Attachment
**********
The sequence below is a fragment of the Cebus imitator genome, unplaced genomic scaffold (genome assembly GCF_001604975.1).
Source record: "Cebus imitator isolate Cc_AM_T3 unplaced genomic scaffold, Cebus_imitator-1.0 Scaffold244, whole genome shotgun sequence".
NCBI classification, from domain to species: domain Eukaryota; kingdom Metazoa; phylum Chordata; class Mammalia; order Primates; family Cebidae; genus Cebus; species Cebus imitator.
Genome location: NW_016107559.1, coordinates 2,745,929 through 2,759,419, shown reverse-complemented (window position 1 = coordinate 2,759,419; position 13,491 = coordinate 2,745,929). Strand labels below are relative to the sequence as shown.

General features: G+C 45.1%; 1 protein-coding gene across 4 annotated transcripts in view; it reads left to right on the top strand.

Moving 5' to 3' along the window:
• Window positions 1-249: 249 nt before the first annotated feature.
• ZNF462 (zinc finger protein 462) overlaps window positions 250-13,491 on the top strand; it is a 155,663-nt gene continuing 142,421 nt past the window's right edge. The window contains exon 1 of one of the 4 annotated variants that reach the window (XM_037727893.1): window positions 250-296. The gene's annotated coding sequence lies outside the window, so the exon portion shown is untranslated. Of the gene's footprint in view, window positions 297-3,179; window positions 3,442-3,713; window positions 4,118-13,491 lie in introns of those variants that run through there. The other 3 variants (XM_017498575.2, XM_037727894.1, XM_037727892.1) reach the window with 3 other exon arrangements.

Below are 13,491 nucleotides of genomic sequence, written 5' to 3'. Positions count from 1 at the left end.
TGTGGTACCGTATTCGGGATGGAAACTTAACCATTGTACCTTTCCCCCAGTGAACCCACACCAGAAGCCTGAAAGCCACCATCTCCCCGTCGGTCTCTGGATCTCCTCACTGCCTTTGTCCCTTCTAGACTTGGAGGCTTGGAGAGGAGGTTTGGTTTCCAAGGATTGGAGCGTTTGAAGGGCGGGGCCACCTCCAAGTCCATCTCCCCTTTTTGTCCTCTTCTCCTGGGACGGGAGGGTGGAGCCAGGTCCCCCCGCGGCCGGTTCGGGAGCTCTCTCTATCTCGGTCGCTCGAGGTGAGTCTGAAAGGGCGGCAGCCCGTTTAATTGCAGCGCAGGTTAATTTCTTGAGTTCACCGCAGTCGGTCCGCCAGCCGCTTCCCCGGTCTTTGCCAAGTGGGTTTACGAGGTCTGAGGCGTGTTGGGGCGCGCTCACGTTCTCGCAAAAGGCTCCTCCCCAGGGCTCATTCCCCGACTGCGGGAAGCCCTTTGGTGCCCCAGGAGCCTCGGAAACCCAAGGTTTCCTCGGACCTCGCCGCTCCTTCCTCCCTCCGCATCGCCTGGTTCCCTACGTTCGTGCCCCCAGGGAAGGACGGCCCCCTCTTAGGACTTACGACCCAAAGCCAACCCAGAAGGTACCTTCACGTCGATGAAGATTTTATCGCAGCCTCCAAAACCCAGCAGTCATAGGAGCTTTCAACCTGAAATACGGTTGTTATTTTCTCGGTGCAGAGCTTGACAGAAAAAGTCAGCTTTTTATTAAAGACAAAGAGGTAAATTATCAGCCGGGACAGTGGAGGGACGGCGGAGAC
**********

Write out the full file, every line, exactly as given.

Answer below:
The sequence below is a fragment of the Cebus imitator genome, unplaced genomic scaffold (genome assembly GCF_001604975.1).
Source record: "Cebus imitator isolate Cc_AM_T3 unplaced genomic scaffold, Cebus_imitator-1.0 Scaffold244, whole genome shotgun sequence".
NCBI classification, from domain to species: domain Eukaryota; kingdom Metazoa; phylum Chordata; class Mammalia; order Primates; family Cebidae; genus Cebus; species Cebus imitator.
Genome location: NW_016107559.1, coordinates 2,745,929 through 2,759,419, shown reverse-complemented (window position 1 = coordinate 2,759,419; position 13,491 = coordinate 2,745,929). Strand labels below are relative to the sequence as shown.

General features: G+C 45.1%; 1 protein-coding gene across 4 annotated transcripts in view; it reads left to right on the top strand.

Moving 5' to 3' along the window:
• Window positions 1-249: 249 nt before the first annotated feature.
• ZNF462 (zinc finger protein 462) overlaps window positions 250-13,491 on the top strand; it is a 155,663-nt gene continuing 142,421 nt past the window's right edge. The window contains exon 1 of one of the 4 annotated variants that reach the window (XM_037727893.1): window positions 250-296. The gene's annotated coding sequence lies outside the window, so the exon portion shown is untranslated. Of the gene's footprint in view, window positions 297-3,179; window positions 3,442-3,713; window positions 4,118-13,491 lie in introns of those variants that run through there. The other 3 variants (XM_017498575.2, XM_037727894.1, XM_037727892.1) reach the window with 3 other exon arrangements.

Below are 13,491 nucleotides of genomic sequence, written 5' to 3'. Positions count from 1 at the left end.
TGTGGTACCGTATTCGGGATGGAAACTTAACCATTGTACCTTTCCCCCAGTGAACCCACACCAGAAGCCTGAAAGCCACCATCTCCCCGTCGGTCTCTGGATCTCCTCACTGCCTTTGTCCCTTCTAGACTTGGAGGCTTGGAGAGGAGGTTTGGTTTCCAAGGATTGGAGCGTTTGAAGGGCGGGGCCACCTCCAAGTCCATCTCCCCTTTTTGTCCTCTTCTCCTGGGACGGGAGGGTGGAGCCAGGTCCCCCCGCGGCCGGTTCGGGAGCTCTCTCTATCTCGGTCGCTCGAGGTGAGTCTGAAAGGGCGGCAGCCCGTTTAATTGCAGCGCAGGTTAATTTCTTGAGTTCACCGCAGTCGGTCCGCCAGCCGCTTCCCCGGTCTTTGCCAAGTGGGTTTACGAGGTCTGAGGCGTGTTGGGGCGCGCTCACGTTCTCGCAAAAGGCTCCTCCCCAGGGCTCATTCCCCGACTGCGGGAAGCCCTTTGGTGCCCCAGGAGCCTCGGAAACCCAAGGTTTCCTCGGACCTCGCCGCTCCTTCCTCCCTCCGCATCGCCTGGTTCCCTACGTTCGTGCCCCCAGGGAAGGACGGCCCCCTCTTAGGACTTACGACCCAAAGCCAACCCAGAAGGTACCTTCACGTCGATGAAGATTTTATCGCAGCCTCCAAAACCCAGCAGTCATAGGAGCTTTCAACCTGAAATACGGTTGTTATTTTCTCGGTGCAGAGCTTGACAGAAAAAGTCAGCTTTTTATTAAAGACAAAGAGGTAAATTATCAGCCGGGACAGTGGAGGGACGGCGGAGAC